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HomeIndustry NewsRanch Group Applauds Action to Overturn USDA’s Electronic Eartag Mandate

Ranch Group Applauds Action to Overturn USDA’s Electronic Eartag Mandate

BILLINGS, Mont., June 17, 2024 – Last Thursday, U.S. Rep. Harriet Hageman (R-WY) and Sen. Cynthia Lummis (R-WY) filed resolutions of disapproval in the House (H.J. Res. 167) and the Senate that when passed will overturn the Department of Agriculture (USDA) Animal and Plant Health Inspection Service’s (APHIS) final rule mandating the use of electronic identification (EID) eartags on adult cattle shipped across state lines.

Sen. John Barrasso (R-WY) is an original cosponsor of the legislation. Additional cosponsors include Reps. Armstrong (R-ND), Biggs (R-AZ), Boebert (R-CO), Brecheen (R-OK), Crane (R-AZ), Donalds (R-FL), Gosar (R-AZ), Maloy (R-UT), Massie (R-KY), Ogles (R-TN), McMorris Rodgers (R-WA), Rosendale (R-MT), Jason Smith (R-MO), Spartz (R-IN), and Roy (R-TX).

The resolutions of disapproval were filed under the Congressional Review Act (CRA), a tool Congress created to overturn certain federal agency actions. When passed by a simple majority in both the House and the Senate and signed by the President, or if Congress overrides a presidential veto, the final rule issued by the federal agency cannot go into effect or continue in effect.

The final rule mandating the exclusive use of EID eartags as the only type of official eartags recognized by APHIS on adult cattle shipped interstate is scheduled to go into effect on November 5, 2024. APHIS estimates the cost of the final rule to be over $26 million, which is an annual cost to be borne by U.S. cattle farmers and ranchers without any prospects of recoupment from the marketplace.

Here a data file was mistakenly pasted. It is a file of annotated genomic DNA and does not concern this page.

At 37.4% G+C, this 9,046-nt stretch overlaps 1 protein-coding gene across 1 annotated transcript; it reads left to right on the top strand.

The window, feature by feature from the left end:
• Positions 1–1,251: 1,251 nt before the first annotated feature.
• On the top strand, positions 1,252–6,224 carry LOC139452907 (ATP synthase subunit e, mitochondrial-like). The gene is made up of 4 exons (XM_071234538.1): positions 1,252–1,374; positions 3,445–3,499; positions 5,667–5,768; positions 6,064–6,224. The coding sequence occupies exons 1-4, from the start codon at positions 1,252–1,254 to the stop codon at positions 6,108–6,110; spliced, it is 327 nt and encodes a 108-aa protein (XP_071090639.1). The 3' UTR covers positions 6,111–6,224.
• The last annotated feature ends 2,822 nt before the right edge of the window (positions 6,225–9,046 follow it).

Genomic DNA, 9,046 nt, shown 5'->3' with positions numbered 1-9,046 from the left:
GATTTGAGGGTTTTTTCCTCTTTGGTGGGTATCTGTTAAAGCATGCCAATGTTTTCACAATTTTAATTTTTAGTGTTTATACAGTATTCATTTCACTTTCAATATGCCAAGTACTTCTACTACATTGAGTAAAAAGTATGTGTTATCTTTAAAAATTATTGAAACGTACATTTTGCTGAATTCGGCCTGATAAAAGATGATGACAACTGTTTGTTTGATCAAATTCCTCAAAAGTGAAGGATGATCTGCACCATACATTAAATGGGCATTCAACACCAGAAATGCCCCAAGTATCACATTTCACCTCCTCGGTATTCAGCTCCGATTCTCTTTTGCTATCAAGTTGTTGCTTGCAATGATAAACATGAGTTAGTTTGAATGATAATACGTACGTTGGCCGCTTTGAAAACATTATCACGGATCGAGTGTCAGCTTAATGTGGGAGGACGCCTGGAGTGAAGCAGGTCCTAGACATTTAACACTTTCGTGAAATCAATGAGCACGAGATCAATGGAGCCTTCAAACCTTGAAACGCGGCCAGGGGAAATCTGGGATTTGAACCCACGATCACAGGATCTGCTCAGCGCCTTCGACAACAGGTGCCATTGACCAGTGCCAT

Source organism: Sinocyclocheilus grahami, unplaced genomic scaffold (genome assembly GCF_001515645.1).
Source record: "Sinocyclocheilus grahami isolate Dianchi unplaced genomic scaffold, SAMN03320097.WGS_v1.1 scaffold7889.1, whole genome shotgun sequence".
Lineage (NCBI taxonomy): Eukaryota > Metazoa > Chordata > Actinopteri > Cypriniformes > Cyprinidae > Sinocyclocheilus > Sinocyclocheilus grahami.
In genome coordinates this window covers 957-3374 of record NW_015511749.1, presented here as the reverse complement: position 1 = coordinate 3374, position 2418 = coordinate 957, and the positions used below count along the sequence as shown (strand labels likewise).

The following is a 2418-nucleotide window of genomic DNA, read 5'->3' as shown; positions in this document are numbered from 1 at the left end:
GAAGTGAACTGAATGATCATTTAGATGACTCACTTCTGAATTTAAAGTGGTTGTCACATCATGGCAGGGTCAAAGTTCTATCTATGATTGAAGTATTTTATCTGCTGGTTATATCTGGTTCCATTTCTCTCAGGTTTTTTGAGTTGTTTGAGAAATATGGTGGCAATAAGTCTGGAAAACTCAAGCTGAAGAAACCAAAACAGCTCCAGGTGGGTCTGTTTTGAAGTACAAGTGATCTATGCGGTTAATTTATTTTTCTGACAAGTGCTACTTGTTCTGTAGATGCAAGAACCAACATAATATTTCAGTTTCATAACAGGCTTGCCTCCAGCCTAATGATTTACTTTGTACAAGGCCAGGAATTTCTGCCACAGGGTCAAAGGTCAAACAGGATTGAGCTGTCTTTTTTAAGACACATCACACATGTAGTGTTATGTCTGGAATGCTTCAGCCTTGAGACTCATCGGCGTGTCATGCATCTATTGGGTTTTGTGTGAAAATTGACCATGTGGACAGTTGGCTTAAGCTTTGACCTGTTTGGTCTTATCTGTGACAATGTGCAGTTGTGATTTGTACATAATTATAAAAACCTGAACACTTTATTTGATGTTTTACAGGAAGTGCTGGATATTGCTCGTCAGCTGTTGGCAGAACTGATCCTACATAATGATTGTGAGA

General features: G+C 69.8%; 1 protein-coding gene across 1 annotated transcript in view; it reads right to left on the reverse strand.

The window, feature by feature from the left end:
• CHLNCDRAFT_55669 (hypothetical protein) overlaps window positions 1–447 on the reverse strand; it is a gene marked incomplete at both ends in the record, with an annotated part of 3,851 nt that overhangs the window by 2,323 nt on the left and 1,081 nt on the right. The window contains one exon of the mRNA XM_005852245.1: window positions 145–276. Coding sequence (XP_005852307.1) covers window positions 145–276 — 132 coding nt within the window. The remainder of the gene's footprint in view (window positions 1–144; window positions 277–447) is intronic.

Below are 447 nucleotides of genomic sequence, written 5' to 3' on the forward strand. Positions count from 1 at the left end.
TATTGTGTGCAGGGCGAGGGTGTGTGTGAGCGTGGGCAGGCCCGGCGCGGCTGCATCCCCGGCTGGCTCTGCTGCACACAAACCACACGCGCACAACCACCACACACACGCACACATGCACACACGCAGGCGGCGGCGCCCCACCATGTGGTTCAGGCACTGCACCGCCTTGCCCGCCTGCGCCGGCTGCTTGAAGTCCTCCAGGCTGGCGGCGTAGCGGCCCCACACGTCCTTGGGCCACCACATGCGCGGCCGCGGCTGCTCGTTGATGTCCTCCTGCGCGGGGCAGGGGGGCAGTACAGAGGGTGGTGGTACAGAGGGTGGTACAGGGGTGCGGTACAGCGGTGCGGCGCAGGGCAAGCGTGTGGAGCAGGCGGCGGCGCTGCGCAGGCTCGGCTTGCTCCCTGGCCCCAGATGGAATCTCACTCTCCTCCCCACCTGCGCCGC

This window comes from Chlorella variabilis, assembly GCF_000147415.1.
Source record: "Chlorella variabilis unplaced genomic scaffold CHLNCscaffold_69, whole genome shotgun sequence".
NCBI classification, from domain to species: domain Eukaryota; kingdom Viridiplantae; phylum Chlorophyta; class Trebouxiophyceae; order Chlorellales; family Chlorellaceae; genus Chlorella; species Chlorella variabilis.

“The final rule mandates the use of the highest-cost animal identification eartag and strips from U.S. cattle producers the option to use lower-cost but equally effective eartags for disease traceback purposes,” said R-CALF USA CEO Bill Bullard.

He added, “And while the final rule mandates EID technology in eartags, it does not require the electronic transfer of any data from those eartags to anywhere or anyone. In other words, the rule does nothing other than to force cattle producers to put an electronic chip, which is likely made in China, in the ear of their cattle.”

Bullard said that because the rule does not require any electronic infrastructure to be associated with the EID eartags, the rule cannot accomplish the agency’s stated objective. But he said it does accomplish the agency’s inferred objective of laying the foundation to soon begin forcing cattle producers to put EID in cattle of all ages.

“This is why this rule must be stopped now, and why the entire industry needs to support the resolution of disapproval that will do just that,” he concluded.

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